Reaching Deeper into Taxpayer’s Wallets No Solution for High Cost of Housing

OC Register





By: Michelle Steel and Hugh Nguyen

The lack of affordable housing is an ever-increasing problem for us here in California. Unfortunately, this problem will only be made worse by Senator Atkins and others in Sacramento who have chosen to reach further into hardworking taxpayer’s wallets instead of addressing the real cause of the high cost of housing.

Senate Bill 2 will require County Recorders to collect a $75 fee-- with a few exceptions-- on every real estate instrument, paper, or notice required by law due and payable at the time or recording. This translates into a 930% increase in recording fees for affected documents.

To understand the effect this will have consider when a senior citizen’s spouse dies, the grieving spouse must record several legal papers with the county recorder to help him or her to deal with bank accounts, trusts, ownership of their home, and other financial affairs requiring these documents to be recorded.   The cost in taxes to a grieving senior before SB 2 is approximately $36.  After the passage of SB 2, their costs jump to $261.

Sacramento claims to be pushing this bill forward in an effort to help those vulnerable individuals afford housing, but what about the hardworking Californian’s who will now be hurt? A low-income homeowner who is looking to refinance will see his previous fee of $102 jump to $327.  The homeowner working to try and avoid losing their home to foreclosure, through a modification of a loan would have previously paid $43 and now will be forced to pay $268 in an attempt to keep their home.

Why does the Legislature say they need SB 2?  They claim it is to pay for the construction of affordable housing in California.  The proponents of SB 2 claim the bill will increase recording fees by upwards of $700 million dollars. Achieving affordable housing for all Californians is a commendable goal. However, according to a report issued by the California Legislative Analyst’s office last year- greater subsidies, such as those proposed in SB 2 - won’t fix the problem.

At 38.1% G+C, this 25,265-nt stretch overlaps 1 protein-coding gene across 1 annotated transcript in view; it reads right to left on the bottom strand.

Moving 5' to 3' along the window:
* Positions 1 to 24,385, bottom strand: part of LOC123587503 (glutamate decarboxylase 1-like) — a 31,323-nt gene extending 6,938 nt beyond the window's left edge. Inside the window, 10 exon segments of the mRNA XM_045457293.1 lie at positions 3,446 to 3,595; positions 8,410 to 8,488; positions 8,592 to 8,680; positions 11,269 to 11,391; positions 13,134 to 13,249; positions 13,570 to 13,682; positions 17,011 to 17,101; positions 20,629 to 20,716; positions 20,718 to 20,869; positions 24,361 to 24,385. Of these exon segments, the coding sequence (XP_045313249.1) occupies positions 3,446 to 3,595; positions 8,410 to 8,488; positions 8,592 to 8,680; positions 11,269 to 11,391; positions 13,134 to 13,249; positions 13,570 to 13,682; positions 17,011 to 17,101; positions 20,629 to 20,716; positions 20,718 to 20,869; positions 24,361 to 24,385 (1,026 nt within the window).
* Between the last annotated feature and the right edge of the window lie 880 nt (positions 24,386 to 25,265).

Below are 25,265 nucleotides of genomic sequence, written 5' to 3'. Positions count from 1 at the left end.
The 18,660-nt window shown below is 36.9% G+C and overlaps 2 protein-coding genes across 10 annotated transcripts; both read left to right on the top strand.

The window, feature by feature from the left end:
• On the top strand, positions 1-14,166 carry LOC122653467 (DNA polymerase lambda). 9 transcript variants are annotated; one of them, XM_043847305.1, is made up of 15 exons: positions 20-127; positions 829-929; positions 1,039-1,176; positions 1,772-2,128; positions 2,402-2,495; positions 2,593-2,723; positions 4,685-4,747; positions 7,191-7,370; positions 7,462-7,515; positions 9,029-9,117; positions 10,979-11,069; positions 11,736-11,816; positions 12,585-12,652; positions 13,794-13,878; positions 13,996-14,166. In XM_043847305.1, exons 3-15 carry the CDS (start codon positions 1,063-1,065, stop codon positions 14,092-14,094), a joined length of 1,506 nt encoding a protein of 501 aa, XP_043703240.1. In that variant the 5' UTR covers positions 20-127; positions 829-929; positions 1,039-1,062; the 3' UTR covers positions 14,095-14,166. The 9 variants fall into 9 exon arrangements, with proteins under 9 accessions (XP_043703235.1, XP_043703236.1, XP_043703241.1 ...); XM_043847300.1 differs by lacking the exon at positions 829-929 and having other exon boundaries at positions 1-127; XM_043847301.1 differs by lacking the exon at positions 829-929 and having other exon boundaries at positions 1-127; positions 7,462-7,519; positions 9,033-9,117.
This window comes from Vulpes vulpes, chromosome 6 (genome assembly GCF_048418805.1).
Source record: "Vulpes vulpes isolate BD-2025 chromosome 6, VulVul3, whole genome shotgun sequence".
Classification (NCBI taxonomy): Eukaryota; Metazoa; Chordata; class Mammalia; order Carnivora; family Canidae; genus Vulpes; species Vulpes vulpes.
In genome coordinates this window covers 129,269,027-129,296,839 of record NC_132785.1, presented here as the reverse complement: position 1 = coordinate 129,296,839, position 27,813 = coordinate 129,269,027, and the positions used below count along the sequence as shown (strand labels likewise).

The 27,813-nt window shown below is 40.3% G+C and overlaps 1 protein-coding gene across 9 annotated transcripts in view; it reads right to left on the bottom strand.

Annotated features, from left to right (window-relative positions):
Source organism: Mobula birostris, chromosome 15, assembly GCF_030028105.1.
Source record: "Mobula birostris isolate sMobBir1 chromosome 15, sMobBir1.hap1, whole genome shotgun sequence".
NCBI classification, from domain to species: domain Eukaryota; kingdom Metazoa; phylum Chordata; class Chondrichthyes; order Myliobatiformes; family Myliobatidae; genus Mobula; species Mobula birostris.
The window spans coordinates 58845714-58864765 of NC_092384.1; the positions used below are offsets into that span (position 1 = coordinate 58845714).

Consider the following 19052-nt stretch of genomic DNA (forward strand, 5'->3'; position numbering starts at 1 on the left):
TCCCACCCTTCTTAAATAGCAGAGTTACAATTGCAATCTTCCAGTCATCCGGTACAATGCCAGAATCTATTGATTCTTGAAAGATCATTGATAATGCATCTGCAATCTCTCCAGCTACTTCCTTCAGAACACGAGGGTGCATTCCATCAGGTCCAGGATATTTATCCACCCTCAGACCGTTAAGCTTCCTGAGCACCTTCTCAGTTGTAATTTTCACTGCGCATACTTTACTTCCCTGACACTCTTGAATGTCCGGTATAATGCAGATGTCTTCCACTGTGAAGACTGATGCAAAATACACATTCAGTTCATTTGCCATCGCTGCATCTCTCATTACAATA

Instead Senator Atkins and the rest of Sacramento should be looking at lasting effective reforms by overhauling the California Environmental Quality Act or reforming the tax code to incentivize residential development.  Construction labor is more expensive in California metro areas than in the rest of the country by about 20 percent. Not to mention that the building codes and standards in California are some of the most comprehensive and strict in the nation demanding homeowners to pay more for the increased materials and labor requirements.

Even Governor Brown has proposed streamlining the costs of building and permitting of new affordable housing in California.  SB 2 is just a quick fix for politicians to feel like they’ve helped to address this increasingly worrisome issue, but it will not work to resolve the greater problem of the ridiculous costs of building a house in this state. Until these issues are addressed any revenue raised from SB 2 won’t even begin to properly address the issues of providing affordable housing to Californians. 

Another problem that this bill doesn’t address is a common theme in Sacramento—the money doesn’t always end up where it should. Supporters of SB 2 argue that these new taxes are needed to replace funding that was eliminated when the Legislature abolished redevelopment agencies in 2012. But, an audit of State-administered housing fees in California last year found that the Housing and Emergency Shelter Trust Fund Acts of 2002 and 2006, which provided nearly $5 billion in bonds for financing affordable housing for low- to moderate-income Californians, were often administered without the Housing and Community Development Department (HCD) knowing if the funds were used properly or if they went to the targeted populations.

Instead of hurting hardworking taxpayers to fund a flawed system providing affordable housing, Sacramento should put in the work to address the real issue of over-regulation and high construction costs.